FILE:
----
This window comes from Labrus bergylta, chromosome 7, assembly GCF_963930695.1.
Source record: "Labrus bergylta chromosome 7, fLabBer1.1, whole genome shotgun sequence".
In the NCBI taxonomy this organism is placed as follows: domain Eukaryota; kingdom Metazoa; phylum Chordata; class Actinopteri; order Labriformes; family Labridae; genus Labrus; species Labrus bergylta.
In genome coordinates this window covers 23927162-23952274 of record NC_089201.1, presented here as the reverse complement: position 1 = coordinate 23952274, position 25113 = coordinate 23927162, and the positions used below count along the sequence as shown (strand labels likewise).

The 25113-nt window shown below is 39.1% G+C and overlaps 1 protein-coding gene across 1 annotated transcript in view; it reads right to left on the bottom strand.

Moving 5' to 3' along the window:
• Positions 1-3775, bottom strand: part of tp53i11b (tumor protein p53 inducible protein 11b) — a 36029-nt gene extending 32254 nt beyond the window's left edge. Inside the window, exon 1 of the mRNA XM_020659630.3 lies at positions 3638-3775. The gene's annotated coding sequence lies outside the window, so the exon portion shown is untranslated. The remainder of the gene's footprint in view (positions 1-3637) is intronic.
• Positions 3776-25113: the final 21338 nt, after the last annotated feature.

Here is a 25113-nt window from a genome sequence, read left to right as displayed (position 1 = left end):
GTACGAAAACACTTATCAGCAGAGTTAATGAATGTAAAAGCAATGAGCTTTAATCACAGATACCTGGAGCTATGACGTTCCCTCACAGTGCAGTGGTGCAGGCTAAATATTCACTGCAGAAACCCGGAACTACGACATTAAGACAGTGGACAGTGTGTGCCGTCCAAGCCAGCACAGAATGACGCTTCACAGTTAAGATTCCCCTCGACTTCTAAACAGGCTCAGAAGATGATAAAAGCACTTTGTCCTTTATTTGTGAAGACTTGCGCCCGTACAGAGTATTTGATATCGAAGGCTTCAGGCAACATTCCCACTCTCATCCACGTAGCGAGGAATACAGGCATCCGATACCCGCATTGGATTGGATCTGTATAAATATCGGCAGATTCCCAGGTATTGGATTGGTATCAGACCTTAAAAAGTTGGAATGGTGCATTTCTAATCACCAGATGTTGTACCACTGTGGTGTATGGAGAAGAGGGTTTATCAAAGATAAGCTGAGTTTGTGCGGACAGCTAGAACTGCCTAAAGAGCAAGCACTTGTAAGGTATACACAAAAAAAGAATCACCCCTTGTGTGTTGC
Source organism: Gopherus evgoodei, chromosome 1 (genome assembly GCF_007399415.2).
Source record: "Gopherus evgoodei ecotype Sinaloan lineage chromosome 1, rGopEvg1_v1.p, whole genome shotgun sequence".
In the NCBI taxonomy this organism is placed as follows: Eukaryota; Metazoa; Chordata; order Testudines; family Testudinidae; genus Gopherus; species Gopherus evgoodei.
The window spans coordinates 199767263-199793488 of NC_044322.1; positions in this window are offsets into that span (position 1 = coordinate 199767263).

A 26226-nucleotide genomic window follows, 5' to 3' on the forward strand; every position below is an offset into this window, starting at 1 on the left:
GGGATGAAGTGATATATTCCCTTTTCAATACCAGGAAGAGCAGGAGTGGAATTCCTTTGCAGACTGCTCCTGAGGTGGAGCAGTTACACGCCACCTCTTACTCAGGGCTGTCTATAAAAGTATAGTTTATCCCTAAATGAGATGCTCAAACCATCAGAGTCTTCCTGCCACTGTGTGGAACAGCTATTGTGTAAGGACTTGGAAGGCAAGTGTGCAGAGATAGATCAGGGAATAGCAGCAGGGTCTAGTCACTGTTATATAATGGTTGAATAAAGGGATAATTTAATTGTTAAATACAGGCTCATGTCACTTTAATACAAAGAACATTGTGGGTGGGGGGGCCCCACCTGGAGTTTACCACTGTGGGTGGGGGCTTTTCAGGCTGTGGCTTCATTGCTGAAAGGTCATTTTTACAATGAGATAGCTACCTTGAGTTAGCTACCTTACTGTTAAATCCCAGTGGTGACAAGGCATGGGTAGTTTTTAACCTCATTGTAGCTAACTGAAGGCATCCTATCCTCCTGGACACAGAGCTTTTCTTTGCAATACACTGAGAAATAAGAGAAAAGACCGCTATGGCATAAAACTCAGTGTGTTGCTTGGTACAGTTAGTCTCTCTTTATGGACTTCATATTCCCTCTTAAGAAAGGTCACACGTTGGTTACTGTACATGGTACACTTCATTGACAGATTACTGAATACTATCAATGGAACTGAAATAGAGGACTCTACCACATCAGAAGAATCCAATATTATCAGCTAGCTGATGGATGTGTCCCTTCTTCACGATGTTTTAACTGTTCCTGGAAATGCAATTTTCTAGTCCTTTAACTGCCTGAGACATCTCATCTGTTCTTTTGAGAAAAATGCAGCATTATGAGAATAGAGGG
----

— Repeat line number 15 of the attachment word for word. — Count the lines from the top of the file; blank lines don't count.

A 26226-nucleotide genomic window follows, 5' to 3' on the forward strand; every position below is an offset into this window, starting at 1 on the left: